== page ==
Bacteria Can Quickly Swap Genes With Each Other Through A Global Network

Bacterial Culture

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Bacteria swap genetic information as readily as people can share digital data — there are no cultural, political or systemic boundaries, according to a new study. Researchers say they have identified a massive gene network that facilitates the transfer of 10,000 unique genes among 2,235 bacterial genomes, across international borders and across species.

Bacteria use horizontal gene transfer to confer and acquire genetic traits — it's one way in which bacteria can select for traits desirable to them, but undesirable to humans, like antibiotic resistance. But horizontal gene transfer has never been seen on this scale or at this pace, the researchers say.

Researchers led by Eric Alm of MIT wanted to examine the mechanisms underlying rapidly evolving antibiotic resistance and bacterial virulence. They used a computer model to search for recent gene transfers among thousands of microbial genomes, and found huge chunks of DNA in very distantly separated samples — "We are finding identical genes in bacteria that are as divergent from each other as a human is to a yeast," Alm tells MIT News. Bacteria living in cows and bacteria living in humans are accessing the same pool of genetic variants, the researchers say.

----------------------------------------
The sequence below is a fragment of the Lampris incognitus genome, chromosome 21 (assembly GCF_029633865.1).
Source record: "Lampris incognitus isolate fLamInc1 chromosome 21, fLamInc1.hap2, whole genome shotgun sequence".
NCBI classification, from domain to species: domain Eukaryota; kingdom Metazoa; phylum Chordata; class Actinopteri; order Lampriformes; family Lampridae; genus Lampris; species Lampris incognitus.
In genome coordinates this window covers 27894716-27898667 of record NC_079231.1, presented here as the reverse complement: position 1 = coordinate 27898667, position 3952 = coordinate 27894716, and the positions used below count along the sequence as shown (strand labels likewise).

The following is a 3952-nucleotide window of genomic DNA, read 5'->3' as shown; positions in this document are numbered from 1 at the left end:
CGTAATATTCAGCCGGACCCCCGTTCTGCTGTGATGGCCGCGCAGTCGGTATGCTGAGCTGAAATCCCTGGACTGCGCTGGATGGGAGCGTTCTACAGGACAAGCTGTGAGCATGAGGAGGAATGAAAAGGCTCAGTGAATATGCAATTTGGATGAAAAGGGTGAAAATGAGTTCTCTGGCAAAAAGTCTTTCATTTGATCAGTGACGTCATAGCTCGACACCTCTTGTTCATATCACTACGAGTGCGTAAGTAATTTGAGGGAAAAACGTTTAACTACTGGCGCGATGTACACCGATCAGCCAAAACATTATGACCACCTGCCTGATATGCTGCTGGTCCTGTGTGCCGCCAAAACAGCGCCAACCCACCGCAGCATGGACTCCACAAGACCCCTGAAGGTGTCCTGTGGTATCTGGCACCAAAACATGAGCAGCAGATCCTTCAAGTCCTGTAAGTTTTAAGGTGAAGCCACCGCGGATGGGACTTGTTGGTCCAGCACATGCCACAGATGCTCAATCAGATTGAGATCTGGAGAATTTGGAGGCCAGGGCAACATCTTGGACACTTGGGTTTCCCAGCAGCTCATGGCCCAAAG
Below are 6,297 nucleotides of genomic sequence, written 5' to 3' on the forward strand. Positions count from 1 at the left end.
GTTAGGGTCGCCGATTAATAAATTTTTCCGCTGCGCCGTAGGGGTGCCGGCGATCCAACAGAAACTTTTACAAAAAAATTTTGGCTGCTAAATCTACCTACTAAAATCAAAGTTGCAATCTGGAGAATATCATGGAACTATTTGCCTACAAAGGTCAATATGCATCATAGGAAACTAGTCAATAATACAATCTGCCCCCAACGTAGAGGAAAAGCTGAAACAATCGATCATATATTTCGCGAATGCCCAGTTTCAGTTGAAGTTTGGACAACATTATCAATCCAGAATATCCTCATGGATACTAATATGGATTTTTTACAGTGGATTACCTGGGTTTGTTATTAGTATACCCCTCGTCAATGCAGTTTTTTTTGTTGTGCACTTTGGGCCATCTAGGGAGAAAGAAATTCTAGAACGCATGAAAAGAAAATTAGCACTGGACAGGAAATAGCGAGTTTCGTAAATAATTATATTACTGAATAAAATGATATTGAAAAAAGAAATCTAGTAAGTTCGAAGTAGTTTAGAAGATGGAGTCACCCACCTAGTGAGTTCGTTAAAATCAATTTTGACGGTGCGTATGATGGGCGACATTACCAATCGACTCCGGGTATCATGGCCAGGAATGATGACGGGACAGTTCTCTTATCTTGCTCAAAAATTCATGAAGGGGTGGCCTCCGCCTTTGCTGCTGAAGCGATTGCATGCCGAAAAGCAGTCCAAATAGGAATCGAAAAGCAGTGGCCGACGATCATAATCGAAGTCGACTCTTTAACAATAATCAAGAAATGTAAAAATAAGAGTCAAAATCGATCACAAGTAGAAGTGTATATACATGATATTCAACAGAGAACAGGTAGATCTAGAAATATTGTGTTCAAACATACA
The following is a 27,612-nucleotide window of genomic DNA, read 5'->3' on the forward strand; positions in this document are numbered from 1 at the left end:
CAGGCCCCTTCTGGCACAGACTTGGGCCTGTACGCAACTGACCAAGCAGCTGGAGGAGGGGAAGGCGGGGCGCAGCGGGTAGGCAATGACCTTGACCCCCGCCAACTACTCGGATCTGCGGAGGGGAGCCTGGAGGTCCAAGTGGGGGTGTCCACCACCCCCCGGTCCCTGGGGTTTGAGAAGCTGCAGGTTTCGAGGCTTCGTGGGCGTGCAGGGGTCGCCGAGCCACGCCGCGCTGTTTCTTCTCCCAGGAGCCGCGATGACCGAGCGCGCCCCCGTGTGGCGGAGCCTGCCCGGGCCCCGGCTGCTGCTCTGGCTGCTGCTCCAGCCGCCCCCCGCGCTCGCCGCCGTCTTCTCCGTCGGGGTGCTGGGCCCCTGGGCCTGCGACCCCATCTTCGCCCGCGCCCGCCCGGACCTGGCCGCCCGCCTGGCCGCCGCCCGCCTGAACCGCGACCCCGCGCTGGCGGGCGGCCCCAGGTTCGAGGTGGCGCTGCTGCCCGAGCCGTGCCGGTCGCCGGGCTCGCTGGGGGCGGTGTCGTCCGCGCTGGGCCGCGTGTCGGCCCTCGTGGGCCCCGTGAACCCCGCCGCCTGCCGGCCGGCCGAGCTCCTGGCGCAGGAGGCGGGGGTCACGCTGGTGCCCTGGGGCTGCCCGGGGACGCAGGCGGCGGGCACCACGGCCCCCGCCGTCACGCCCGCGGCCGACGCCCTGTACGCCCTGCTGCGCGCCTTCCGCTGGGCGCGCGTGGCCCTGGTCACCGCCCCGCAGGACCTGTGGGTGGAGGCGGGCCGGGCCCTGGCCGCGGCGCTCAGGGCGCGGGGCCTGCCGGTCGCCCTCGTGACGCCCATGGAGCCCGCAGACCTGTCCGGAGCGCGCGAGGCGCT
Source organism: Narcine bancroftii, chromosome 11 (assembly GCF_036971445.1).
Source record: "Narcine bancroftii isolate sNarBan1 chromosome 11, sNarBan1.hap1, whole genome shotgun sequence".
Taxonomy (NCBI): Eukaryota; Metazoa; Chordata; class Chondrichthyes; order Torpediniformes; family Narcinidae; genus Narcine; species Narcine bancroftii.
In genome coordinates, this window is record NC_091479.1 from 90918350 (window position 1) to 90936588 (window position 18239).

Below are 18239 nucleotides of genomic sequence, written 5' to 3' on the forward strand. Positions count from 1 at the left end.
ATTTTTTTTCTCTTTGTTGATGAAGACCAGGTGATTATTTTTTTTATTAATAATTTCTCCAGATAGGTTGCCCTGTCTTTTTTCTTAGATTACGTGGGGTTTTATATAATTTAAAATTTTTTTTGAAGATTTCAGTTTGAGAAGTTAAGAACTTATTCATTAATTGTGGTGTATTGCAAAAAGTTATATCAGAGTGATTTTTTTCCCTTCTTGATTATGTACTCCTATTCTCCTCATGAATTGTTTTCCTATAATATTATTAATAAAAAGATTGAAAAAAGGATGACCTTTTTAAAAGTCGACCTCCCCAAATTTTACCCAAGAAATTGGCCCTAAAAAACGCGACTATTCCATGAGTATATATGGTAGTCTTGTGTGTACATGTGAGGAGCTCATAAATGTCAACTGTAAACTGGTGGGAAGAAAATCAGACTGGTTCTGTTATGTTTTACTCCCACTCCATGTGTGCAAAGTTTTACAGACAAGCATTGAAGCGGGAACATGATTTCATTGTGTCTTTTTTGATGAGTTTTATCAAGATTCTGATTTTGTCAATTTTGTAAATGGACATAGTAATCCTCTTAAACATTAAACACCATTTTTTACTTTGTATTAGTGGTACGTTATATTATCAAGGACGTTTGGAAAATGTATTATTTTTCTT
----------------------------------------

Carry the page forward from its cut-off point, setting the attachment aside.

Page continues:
About 60 percent of the transfers among human-related bacterial strains have to do with antibiotic resistance, the team says. They found 42 resistance genes that were shared among bacteria that live among livestock and bacteria that live among humans, and they found 43 independent examples of resistance genes crossing international borders. This leads them to conclude that ecology, not lineage or geography, is a key factor in determining whether a bacterium will pick up some new DNA and pass it along to the next generation.

The research demonstrates how genome sequence databases can be queried to discover large-scale evolutionary patterns, said Rob Knight, a biochemist at the University of Colorado who also talked to MIT News. "The availability of vast datasets with excellent environmental characterization will give us an unprecedented view of microbes across the planet," he said.

The research appears online in the journal Nature.